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Suicide and self-harm risk in criminal justice involved populations

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This special issue of Health & Justice explores the issue of suicide and self-harm in justice-involved populations. Suicide is a worldwide phenomenon with over 800,000 people taking their lives each year. Eventual suicides are 5 times higher in male prisoners and 20 times higher in female prisoners than in general population controls. Similarly high rates are also demonstrated for people in police custody, the courts and probation services in the community. To address this issue, suicide and self-harm behaviour should be considered in people who self-harm or attempt suicide throughout the criminal justice pathway. Such individuals are often characterised as being at risk either by the nature of their behaviour and or their propensity to risk can occur at any point in the system. Given the importance of this topic this article collection attempts to provide more insights and evidence on how to assess, screen and monitor self-harm and suicidal behaviour in the criminal justice pathway, look towards effective treatment interventions and explore potential training barriers and staff attitudes for people working in the criminal justice system, consider the impact of any environmental factors for people in custody settings, as well as the views of families and perspectives of service users and the impact of suicide and self-harm on their health and well-being.

Edited by Amanda Perry, Department of Health Sciences, University of York, UK

  1. Content type: Research Article

    Social problem-solving is one technique used to help reduce incidence of self-harm. Our study evaluated the feasibility and acceptability of the adaptation and implementation of a brief Problem-Solving Trainin...

    Authors: Amanda E. Perry, Mitch G. Waterman, Allan O. House and Joanne Greenhalgh

    Citation: Health & Justice 2019 7:14

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  2. Content type: Research Article

    Histories of self-harm and suicide attempts are common among people in prison in Australia, and substance dependence is an established risk factor for these lifetime experiences. We describe the prevalence of ...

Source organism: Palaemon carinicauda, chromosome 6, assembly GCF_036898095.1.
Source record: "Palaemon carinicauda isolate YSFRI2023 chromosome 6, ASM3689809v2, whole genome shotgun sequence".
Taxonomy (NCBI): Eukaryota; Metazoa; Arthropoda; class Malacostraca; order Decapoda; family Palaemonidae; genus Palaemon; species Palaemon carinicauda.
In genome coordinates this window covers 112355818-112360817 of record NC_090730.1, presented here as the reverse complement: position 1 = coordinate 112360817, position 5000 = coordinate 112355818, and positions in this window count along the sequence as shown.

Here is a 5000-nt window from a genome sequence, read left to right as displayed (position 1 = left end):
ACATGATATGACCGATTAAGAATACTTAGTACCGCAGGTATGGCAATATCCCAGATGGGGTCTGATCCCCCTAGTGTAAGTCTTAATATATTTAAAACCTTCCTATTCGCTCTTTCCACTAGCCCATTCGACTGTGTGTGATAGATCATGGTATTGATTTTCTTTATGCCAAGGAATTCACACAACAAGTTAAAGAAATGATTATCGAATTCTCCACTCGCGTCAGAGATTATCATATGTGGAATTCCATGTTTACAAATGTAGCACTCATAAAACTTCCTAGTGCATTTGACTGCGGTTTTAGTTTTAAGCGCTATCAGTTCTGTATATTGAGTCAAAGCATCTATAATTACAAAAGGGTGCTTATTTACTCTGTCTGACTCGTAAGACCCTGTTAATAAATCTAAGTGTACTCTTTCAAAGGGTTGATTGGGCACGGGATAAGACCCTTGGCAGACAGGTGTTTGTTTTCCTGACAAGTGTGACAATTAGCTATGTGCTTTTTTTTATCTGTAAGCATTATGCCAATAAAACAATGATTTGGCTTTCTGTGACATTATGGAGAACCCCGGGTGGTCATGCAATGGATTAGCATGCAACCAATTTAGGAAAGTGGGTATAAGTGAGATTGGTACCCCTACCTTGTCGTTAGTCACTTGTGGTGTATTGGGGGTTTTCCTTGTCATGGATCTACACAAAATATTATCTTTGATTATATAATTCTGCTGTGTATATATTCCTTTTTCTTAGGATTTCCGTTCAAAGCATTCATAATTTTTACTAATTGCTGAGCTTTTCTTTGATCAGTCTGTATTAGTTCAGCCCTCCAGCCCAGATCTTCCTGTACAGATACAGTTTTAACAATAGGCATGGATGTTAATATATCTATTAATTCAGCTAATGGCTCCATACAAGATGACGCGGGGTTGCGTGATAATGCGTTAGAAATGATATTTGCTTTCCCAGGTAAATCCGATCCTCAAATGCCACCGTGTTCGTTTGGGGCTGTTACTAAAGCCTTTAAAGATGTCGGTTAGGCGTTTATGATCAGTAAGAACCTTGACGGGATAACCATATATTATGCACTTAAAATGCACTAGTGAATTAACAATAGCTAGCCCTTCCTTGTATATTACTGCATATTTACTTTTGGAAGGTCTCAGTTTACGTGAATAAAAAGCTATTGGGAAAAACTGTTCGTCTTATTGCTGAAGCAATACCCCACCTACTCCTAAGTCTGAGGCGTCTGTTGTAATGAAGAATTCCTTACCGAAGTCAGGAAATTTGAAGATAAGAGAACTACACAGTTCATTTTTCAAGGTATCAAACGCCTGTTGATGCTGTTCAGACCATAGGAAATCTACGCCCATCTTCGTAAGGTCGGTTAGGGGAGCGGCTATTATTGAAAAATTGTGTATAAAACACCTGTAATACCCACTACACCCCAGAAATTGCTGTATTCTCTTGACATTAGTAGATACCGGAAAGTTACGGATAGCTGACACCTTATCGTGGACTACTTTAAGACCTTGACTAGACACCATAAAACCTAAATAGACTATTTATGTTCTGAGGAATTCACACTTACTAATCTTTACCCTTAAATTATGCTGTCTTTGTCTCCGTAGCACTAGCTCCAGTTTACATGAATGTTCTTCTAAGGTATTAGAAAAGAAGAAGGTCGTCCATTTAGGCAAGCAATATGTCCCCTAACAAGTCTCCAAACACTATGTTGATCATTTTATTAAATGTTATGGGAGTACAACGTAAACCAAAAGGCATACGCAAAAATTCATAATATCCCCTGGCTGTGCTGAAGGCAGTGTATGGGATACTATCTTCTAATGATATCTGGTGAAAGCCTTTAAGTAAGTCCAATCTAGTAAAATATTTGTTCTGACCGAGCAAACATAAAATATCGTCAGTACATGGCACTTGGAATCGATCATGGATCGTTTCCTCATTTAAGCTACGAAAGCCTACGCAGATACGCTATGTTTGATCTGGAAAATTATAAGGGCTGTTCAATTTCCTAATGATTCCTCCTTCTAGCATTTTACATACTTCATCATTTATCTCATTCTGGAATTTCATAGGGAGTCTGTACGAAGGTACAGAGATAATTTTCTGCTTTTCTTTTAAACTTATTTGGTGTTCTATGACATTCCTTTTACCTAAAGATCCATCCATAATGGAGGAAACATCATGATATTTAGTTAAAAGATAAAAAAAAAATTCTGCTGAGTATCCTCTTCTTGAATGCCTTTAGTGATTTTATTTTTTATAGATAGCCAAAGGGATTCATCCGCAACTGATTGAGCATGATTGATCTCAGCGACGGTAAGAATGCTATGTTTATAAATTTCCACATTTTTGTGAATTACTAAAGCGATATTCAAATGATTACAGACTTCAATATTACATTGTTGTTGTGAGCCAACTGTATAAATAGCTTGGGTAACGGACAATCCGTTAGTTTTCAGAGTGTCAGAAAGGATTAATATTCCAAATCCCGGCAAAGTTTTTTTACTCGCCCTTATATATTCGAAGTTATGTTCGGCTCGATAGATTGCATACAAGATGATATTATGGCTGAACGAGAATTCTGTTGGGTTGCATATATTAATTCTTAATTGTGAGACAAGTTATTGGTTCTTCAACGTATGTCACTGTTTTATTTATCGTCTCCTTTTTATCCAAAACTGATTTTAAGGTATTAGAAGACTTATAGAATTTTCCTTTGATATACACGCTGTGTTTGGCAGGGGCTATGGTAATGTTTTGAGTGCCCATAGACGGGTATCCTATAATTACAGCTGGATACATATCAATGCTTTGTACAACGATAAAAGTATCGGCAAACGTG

Authors: Ashleigh C. Stewart, Reece Cossar, Paul Dietze, Gregory Armstrong, Michael Curtis, Stuart A. Kinner, James R. P. Ogloff, Amy Kirwan and Mark Stoové

    Citation: Health & Justice 2018 6:19

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  3. Content type: Research Article

    Prisoners are at increased risk of self-harm and when either intent is expressed, or an act of self-harm carried out, prisoners in the UK are subject to self-harm/suicide monitoring (referred to as “open ACCT”...

    Authors: Mike C. Horton, Wendy Dyer, Alan Tennant and Nat M. J. Wright

    Citation: Health & Justice 2018 6:18

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  4. Content type: Research Article

    There has long been concern about the number of people who die in custody in England and Wales, particularly in prisons or police stations. The concern is obviously heightened when people die either at their o...

    Authors: Jake Phillips, Nicola Padfield and Loraine Gelsthorpe

    Citation: Health & Justice 2018 6:14

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  5. Content type: Short report

    Suicide is the leading cause of death in prisons worldwide. Improved understanding of the factors associated with suicide is necessary to inform targeted suicide prevention and interventions. Here we aim to (a...

    Authors: Amanda Butler, Jesse T. Young, Stuart A. Kinner and Rohan Borschmann

    Citation: Health & Justice 2018 6:13

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  6. Content type: Research Article

    The Bureau of Justice Statistics’ Deaths in Custody Reporting Program is the primary source for jail suicide research, though the data is restricted from general dissemination. This study is the first to exami...

    Authors: Amanda L. Thomas, Jacqueline Scott and Jeff Mellow

    Citation: Health & Justice 2018 6:11

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